The Australian Energy Regulator has approved a request from the energy market operator to ‘trigger’ the Retailer Reliability Obligation for the first time, as market regulators act to fill a forecast supply gap following left by the closure of the Liddell power station in 2024.
In its most recent Electricity Statement of Opportunities report, the Australian Energy Market Operator (AEMO) said that it had identified a predicted capacity shortfall of 154MW in New South Wales in early 2024, and had issued a request to activate the Retailer Reliability Obligation (RRO), which will require electricity retailers to ensure they have sufficient contractual arrangements in place to maintain reliable supplies of electricity.
It is the first time the RRO has been triggered on the basis of an identified supply shortfall by AEMO, following an earlier ‘trigger’ in South Australia in January, which was made in response to a direct request from the South Australian energy minister who has powers to unilaterally request activation of the obligation..
The Australian Energy Regulator (AER) approved the RRO trigger, which has been issued three years ahead of the forecast supply shortfall to provide retailers sufficient warning of the need to secure the necessary contracts. The AER granted the approval on Wednesday, which will apply to January and February 2024, for a window between 3 pm and 8 pm on each day, when demand for electricity is expected to be highest, and output for solar power is expected to be dropping off.
“Triggering the RRO then signals that liable entities in New South Wales should make prudent contracting decisions, taking in to account the potential risk identified in the reliability forecast and reliability instrument to purchase appropriate levels of electricity market contracts to cover their share of customer demand,” the AER said in an announcement.
It is the first time the Retailer Reliability Obligation has been triggered, since being introduced in mid-2019 as part of a package of reforms undertaken by the COAG Energy Council. The obligation was originally conceived as one half of the National Energy Guarantee, the answer to energy and emissions reduction policy devised under the former Turnbull government.
The reliability obligation was to be paired with an ’emissions guarantee’, which would have placed a similar obligation on retailers to enter into contracts with lower emissions electricity supplies. However, the emissions component was scuttled by a backbench revolt within the Liberal-National coalition that ultimately led to the end of Malcolm Turnbull’s prime ministership.
Retailers can satisfy the RRO by securing a range of contracts, involving both financial hedging contracts that protect customers from any potential spikes in electricity prices, through to contracts for the direct supply of electricity from generators through power purchase agreements.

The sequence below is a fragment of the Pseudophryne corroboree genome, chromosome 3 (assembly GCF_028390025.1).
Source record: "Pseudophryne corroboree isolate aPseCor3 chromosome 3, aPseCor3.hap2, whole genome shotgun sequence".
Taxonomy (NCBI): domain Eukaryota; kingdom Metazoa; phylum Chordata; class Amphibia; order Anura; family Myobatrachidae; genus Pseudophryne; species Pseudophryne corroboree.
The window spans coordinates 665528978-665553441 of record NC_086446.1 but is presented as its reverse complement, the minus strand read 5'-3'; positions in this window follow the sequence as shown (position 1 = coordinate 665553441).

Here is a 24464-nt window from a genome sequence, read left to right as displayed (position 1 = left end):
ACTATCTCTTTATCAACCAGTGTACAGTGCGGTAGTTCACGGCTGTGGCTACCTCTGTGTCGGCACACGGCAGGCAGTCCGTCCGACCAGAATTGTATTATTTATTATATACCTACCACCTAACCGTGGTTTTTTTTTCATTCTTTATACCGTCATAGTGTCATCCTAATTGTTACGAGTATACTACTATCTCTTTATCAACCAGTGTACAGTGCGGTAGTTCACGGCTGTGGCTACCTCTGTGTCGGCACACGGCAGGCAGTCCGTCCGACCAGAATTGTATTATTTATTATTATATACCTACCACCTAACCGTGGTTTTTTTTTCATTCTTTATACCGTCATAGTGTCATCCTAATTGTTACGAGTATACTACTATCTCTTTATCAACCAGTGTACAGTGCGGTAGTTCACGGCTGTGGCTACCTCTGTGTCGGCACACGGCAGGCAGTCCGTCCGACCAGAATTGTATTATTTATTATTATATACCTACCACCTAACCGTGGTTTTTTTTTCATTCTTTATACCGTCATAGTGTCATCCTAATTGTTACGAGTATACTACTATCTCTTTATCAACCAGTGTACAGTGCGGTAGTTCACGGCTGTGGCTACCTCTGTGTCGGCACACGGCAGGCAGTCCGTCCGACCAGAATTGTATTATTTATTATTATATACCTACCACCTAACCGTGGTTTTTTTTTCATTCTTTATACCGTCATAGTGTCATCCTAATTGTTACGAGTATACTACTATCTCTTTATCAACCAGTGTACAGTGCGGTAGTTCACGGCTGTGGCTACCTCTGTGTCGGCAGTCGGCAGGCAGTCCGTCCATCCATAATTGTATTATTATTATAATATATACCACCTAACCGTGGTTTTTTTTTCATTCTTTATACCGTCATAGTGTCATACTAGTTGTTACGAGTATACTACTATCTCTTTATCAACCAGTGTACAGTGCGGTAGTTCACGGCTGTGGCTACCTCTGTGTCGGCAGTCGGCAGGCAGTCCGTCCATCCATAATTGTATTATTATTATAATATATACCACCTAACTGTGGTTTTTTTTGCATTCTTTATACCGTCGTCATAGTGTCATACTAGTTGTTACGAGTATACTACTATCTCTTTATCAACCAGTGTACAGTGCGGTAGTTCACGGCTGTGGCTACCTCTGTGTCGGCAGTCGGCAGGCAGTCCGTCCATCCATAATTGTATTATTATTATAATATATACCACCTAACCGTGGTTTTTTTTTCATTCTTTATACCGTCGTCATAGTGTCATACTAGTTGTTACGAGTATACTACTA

Under the scheme, contracts are weighted by their level of ‘firmness’, with contracts with dispatchable generators given a greater weighting than those from variable supplies of electricity and financial contracts. To support smaller electricity retailers meet the obligation, large gentailers Snowy Hydro, AGL and Origin Energy are required to offer contracts for the supply of electricity through a ‘Market Liquidity Obligation’, preventing the large electricity companies from concerning the market for complying contracts.
The Morrison government has threatened to directly intervene in the electricity market to fill the potential supply shortfall by using the government-owned Snowy Hydro to build a new gas-fired generator in the Hunter region. Morrison has claimed that up to 250MW of new capacity is needed, and as given the market a deadline of April 2021 to commit to building new generation capacity, otherwise the federal government will intervene.
The proposed Kurri Kurri gas-fired generator, which could be as large as 750MW, and was granted ‘critical infrastructure status’ by the NSW government, which will see the project fast-tracked through the planning approvals process.
Questions have been raised around Snowy Hydro’s ability to build the new plant, without an injection of new funds from the federal government, as well as questions around the need for the federal government to make such an intervention in the market, when the NSW government has sought to drive substantial new investment in wind, solar and storage projects under its own electricity infrastructure strategy.